What Is Anxiety?

What Is Anxiety ?

Anxiety is your mind and body’s natural response to events that are threatening. The right amount of anxiety can help you, but too much anxiety can interfere with your life.

Some worry and anxiety is normal for everyone. But when anxiety is severe, lasts for several weeks and includes symptoms that keep you from doing things you usually would, it may be something to discuss with your health care professional.

Anxiety symptoms are real.

They are not just in your head. They can be treated, and they are nothing to be ashamed of.

Common Symptoms of Anxiety 



Thoughts that don’t go away

Avoidance of people places or things



Aches, pains

Rapid heartbeat

Shortness of breath



Dry mouth



Difficulty concentrating

Fight or Flight

As long as humans have been on earth, when they have been confronted with threatening situations, their bodies have had automatic responses to prepare them to fight the threat or run away from it.

For example:

Increased alertness

Increased heart rate

More blood flowing in the muscles of the arms and legs, possibly causing shaking or jitters

Less blood flowing in the digestive system so more blood is available to the arms and legs, possibly causing dry mouth or abdominal discomfort

Dilated pupils (for better vision)

Constricted blood vessels in the skin and open sweat glands, leading to paleness or clamminess

In our brains, the hypothalamus , when stimulated, directs nerve cells to fire and starts a chemical release increasing adrenaline, noradrenaline and cortisol in the blood and causing the reactions listed above.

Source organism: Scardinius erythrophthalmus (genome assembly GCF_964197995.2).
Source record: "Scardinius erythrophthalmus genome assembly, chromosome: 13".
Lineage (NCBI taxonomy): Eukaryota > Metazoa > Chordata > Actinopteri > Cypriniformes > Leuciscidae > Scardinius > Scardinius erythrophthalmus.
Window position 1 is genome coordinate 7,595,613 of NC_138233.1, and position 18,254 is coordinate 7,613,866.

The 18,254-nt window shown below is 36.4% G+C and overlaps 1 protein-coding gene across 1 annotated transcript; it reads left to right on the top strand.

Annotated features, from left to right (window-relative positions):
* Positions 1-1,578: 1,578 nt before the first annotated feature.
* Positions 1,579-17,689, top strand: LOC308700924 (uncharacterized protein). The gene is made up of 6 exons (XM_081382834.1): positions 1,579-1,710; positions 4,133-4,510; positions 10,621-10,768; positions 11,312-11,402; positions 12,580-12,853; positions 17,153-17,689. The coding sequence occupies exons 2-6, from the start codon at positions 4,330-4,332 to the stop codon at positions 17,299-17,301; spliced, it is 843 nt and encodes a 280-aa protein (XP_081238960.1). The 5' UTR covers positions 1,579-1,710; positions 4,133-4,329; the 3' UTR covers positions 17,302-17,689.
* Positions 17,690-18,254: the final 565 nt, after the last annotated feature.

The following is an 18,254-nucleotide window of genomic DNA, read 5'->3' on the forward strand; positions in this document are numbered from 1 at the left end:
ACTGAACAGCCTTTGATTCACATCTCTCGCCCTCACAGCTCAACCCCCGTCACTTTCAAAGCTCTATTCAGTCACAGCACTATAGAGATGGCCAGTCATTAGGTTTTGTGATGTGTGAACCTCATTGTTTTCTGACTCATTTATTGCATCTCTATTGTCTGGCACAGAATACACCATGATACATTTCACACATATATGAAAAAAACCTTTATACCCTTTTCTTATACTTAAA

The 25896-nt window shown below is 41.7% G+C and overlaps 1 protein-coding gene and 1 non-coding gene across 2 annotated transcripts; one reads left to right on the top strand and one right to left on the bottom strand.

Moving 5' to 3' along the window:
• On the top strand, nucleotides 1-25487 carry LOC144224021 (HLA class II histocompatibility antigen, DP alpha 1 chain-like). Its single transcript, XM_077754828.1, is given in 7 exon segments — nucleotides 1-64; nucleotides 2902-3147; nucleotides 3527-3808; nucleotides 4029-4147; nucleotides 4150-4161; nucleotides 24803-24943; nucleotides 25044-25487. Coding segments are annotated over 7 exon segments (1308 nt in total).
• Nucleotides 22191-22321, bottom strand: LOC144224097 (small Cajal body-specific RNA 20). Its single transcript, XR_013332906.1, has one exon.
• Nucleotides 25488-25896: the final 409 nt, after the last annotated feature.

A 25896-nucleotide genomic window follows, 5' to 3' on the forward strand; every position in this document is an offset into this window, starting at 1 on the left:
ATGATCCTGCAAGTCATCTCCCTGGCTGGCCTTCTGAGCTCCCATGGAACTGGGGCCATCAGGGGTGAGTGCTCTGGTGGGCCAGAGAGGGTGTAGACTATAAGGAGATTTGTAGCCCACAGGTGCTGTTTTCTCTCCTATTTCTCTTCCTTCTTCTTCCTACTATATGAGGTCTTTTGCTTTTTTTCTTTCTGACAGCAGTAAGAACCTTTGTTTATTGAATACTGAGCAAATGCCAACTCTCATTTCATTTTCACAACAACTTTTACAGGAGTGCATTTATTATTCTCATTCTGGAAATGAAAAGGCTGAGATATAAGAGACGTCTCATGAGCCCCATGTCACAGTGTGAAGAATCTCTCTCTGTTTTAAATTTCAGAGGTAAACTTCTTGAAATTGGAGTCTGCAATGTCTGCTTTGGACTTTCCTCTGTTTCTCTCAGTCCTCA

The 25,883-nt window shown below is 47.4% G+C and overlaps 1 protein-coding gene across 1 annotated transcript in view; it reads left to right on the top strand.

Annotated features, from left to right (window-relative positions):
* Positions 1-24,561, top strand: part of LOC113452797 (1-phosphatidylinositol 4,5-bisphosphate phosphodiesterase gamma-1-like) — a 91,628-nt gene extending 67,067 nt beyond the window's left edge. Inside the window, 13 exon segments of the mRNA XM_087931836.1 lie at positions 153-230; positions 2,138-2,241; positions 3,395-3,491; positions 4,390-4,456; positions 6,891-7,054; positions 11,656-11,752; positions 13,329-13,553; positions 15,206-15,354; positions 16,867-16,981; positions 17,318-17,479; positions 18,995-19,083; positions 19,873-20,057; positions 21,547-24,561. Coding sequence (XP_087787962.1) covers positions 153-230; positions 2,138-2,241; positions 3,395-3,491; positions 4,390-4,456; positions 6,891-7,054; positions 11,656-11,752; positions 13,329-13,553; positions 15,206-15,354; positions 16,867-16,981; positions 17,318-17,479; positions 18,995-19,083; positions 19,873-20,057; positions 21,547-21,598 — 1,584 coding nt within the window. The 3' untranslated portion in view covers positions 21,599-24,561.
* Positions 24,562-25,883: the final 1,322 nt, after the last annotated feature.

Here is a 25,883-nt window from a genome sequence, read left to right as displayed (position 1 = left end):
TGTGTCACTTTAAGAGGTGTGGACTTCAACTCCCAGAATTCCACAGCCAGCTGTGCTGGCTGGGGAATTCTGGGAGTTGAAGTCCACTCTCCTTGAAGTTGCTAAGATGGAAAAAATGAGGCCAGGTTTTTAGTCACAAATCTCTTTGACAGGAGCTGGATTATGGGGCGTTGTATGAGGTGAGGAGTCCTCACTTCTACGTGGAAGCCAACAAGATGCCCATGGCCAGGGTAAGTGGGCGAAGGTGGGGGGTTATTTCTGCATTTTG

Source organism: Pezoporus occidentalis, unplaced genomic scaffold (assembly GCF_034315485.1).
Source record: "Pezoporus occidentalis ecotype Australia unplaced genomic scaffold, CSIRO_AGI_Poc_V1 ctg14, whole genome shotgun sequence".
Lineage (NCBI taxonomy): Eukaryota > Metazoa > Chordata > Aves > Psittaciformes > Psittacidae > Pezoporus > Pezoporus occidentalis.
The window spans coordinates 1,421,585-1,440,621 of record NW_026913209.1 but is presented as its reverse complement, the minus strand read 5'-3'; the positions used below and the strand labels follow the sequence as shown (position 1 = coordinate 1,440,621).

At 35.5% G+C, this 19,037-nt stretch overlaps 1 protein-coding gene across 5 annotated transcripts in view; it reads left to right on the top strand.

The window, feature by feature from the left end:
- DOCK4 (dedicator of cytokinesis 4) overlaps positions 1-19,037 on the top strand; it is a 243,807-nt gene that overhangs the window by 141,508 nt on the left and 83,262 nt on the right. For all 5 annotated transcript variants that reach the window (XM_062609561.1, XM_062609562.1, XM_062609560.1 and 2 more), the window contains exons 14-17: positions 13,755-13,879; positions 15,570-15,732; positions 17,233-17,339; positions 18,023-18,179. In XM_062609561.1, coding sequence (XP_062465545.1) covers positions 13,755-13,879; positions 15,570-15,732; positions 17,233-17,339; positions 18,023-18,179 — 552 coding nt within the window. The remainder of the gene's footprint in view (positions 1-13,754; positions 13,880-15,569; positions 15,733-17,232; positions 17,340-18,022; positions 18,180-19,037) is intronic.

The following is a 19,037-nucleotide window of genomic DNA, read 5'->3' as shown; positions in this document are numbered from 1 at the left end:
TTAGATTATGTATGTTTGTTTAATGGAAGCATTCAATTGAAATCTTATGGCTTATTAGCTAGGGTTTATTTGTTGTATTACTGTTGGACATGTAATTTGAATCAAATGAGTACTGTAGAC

In people with depression, bipolar disorder and/or anxiety disorders, the fight or flight response may be stimulated more often and for longer periods of time than in people without these illnesses.

This means that more things are perceived as threatening. An out-of-balance fight or flight response can cause a person to:

Have a real physical reaction to everyday people, places or things

Believe danger is around every corner

Be convinced something terrible will happen if certain things aren’t done a certain way

Feel constantly keyed-up and on-edge

Avoid everyday people, places or things in an effort to avoid the anxiety response

All of these things can interfere with people’s lives so much that they aren’t able to do things they would like to do and their relationships are strained or lost.

You are not alone.

DBSA asked web site visitors to take an anxiety survey in March 2005., and more than 95% of the people, most of whom were diagnosed with depression or bipolar disorder , had experienced anxiety symptoms .